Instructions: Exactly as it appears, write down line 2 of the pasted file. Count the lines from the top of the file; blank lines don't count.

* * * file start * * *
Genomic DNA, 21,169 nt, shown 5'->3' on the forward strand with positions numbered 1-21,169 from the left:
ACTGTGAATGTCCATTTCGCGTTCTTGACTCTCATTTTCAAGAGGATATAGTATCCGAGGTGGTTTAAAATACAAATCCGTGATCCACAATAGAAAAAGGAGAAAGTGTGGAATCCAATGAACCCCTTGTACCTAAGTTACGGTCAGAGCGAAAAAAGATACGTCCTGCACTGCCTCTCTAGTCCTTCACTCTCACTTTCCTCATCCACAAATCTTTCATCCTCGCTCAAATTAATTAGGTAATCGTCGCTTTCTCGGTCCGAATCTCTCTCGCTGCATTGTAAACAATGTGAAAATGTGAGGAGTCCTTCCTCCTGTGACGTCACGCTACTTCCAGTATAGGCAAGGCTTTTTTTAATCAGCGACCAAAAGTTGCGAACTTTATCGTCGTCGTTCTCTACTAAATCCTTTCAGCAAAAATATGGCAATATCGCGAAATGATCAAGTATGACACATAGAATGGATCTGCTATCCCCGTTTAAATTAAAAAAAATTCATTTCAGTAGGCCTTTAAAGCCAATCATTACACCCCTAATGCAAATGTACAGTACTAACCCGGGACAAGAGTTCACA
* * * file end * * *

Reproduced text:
ACTGTGAATGTCCATTTCGCGTTCTTGACTCTCATTTTCAAGAGGATATAGTATCCGAGGTGGTTTAAAATACAAATCCGTGATCCACAATAGAAAAAGGAGAAAGTGTGGAATCCAATGAACCCCTTGTACCTAAGTTACGGTCAGAGCGAAAAAAGATACGTCCTGCACTGCCTCTCTAGTCCTTCACTCTCACTTTCCTCATCCACAAATCTTTCATCCTCGCTCAAATTAATTAGGTAATCGTCGCTTTCTCGGTCCGAATCTCTCTCGCTGCATTGTAAACAATGTGAAAATGTGAGGAGTCCTTCCTCCTGTGACGTCACGCTACTTCCAGTATAGGCAAGGCTTTTTTTAATCAGCGACCAAAAGTTGCGAACTTTATCGTCGTCGTTCTCTACTAAATCCTTTCAGCAAAAATATGGCAATATCGCGAAATGATCAAGTATGACACATAGAATGGATCTGCTATCCCCGTTTAAATTAAAAAAAATTCATTTCAGTAGGCCTTTAAAGCCAATCATTACACCCCTAATGCAAATGTACAGTACTAACCCGGGACAAGAGTTCACA